My bossy stepmother gave me a cold peck on the cheek,
reminding me of a chicken eating corn. “We’ll find the bathroom again and see
you at the car!” she told Dad.
As she walked out with Susie trailing behind and the baby in
her arms, my father placed his hands firmly on both my shoulders and drew me
I grew tense.
“Don’t you love me? I just want to say goodbye!”
“I do love you. You’re my dad. But I don’t want you to
He leaned in close to my ear. “Don’t forget to phone me.
Every Thursday night, because that’s when I’m always in.”
“You already told me that – twice!” I answered. He was
annoying me now but his stern look reminded me that if I spoke in those tones
he would get angry.
“And remember ...” He whispered something in my ear, then
added more loudly, “... or there’ll be big trouble.” I’d heard this line often,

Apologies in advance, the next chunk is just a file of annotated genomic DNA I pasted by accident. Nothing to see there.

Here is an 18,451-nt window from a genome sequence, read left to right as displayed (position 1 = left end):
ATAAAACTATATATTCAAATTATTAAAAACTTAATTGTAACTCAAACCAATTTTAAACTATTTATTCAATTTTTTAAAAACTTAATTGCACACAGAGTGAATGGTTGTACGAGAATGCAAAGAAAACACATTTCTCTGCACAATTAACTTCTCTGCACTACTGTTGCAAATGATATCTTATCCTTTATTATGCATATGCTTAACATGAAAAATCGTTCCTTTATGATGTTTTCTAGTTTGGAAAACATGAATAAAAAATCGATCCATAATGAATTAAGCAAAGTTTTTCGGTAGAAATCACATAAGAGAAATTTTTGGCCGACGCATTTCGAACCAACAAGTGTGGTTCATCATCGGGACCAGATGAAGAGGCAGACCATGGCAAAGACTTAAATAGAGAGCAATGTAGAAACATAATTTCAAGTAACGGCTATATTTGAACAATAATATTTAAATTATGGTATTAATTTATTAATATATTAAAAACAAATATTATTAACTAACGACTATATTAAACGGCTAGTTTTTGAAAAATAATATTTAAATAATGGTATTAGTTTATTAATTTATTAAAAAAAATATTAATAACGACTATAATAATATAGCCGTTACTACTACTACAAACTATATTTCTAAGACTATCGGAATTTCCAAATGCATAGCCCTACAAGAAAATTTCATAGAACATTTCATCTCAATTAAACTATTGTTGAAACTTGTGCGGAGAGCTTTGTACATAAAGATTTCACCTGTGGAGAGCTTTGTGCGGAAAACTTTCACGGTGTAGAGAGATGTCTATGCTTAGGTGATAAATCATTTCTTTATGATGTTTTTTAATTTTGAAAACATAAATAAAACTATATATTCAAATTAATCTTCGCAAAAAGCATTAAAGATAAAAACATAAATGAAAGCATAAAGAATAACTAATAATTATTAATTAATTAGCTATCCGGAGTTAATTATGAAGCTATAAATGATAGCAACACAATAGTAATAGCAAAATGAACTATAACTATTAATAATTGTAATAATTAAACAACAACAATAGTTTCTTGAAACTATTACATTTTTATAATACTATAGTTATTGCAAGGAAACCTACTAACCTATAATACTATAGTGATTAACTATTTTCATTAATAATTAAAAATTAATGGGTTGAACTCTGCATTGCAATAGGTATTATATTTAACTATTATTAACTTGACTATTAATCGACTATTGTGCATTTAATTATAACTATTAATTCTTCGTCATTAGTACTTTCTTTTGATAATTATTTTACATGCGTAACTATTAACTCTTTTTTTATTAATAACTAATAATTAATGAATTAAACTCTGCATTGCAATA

but whenever he said it, his glare made me afraid.
“I already did promise,” I muttered through gritted teeth. I
twisted out of his grip as the door crashed open and a dark-skinned, gangly girl
with brown pigtails and an enormous suitcase fell through it. The case promptly
burst open and spilt its contents across the floor.
“Hi! I’m Tinkie! Sorry about the mess. I’ll get it cleared up
in a moment ….” and with that, Tinkie’s mother followed dragging yet another
suitcase, equally large and looking just as likely to explode.
“Dad, you’d better go,” I muttered, offering my cheek as he
“Looks like you need some help,” I said. “My name’s Jane, by
the way.” I knelt gratefully on the floor and began to gather up Tinkie’s things.
“Come on Dirk,” Joanne whined as she poked her head around
the door, “we’re tired of waiting….”